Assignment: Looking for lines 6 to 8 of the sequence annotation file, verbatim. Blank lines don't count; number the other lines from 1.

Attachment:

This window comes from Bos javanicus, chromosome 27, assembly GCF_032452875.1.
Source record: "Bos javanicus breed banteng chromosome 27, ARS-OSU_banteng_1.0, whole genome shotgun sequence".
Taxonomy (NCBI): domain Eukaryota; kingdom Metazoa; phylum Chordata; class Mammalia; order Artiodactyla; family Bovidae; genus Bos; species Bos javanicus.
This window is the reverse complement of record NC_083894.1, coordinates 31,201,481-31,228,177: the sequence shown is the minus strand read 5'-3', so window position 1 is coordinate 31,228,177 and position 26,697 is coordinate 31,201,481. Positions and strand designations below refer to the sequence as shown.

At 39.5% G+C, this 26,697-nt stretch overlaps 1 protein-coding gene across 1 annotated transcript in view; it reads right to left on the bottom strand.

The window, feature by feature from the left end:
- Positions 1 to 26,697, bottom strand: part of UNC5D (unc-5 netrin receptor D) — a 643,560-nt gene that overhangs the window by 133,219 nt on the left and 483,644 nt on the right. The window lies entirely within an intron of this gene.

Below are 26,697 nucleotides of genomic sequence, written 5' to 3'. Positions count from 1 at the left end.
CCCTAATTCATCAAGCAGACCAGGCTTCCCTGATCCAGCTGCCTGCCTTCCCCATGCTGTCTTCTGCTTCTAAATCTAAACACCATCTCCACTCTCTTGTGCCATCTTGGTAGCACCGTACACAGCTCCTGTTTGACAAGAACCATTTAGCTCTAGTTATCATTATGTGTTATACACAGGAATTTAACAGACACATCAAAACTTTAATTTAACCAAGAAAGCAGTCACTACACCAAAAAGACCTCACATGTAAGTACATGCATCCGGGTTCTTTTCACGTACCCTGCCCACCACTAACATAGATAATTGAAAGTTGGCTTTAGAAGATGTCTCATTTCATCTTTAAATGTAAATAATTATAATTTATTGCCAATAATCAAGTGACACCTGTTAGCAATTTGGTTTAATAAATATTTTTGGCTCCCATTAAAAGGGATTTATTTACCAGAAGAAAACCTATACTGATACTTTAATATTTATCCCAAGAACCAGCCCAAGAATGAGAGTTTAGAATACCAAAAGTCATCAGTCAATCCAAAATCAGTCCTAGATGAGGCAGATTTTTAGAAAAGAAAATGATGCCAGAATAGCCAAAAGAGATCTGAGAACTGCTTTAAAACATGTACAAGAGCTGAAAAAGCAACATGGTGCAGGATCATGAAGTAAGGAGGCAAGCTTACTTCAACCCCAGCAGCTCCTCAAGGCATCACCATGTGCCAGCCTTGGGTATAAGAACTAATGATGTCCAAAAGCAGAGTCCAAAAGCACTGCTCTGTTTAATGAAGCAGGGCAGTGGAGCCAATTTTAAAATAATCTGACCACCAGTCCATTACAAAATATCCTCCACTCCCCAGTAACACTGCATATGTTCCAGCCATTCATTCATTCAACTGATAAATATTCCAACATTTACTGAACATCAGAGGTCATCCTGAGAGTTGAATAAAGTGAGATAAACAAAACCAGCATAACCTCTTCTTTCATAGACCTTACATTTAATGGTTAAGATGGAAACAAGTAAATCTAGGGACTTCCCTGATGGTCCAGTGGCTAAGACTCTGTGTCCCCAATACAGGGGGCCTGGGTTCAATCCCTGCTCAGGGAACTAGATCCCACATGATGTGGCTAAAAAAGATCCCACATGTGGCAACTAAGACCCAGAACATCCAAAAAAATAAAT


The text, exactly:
The window, feature by feature from the left end:
- Positions 1 to 26,697, bottom strand: part of UNC5D (unc-5 netrin receptor D) — a 643,560-nt gene that overhangs the window by 133,219 nt on the left and 483,644 nt on the right. The window lies entirely within an intron of this gene.

Below are 26,697 nucleotides of genomic sequence, written 5' to 3'. Positions count from 1 at the left end.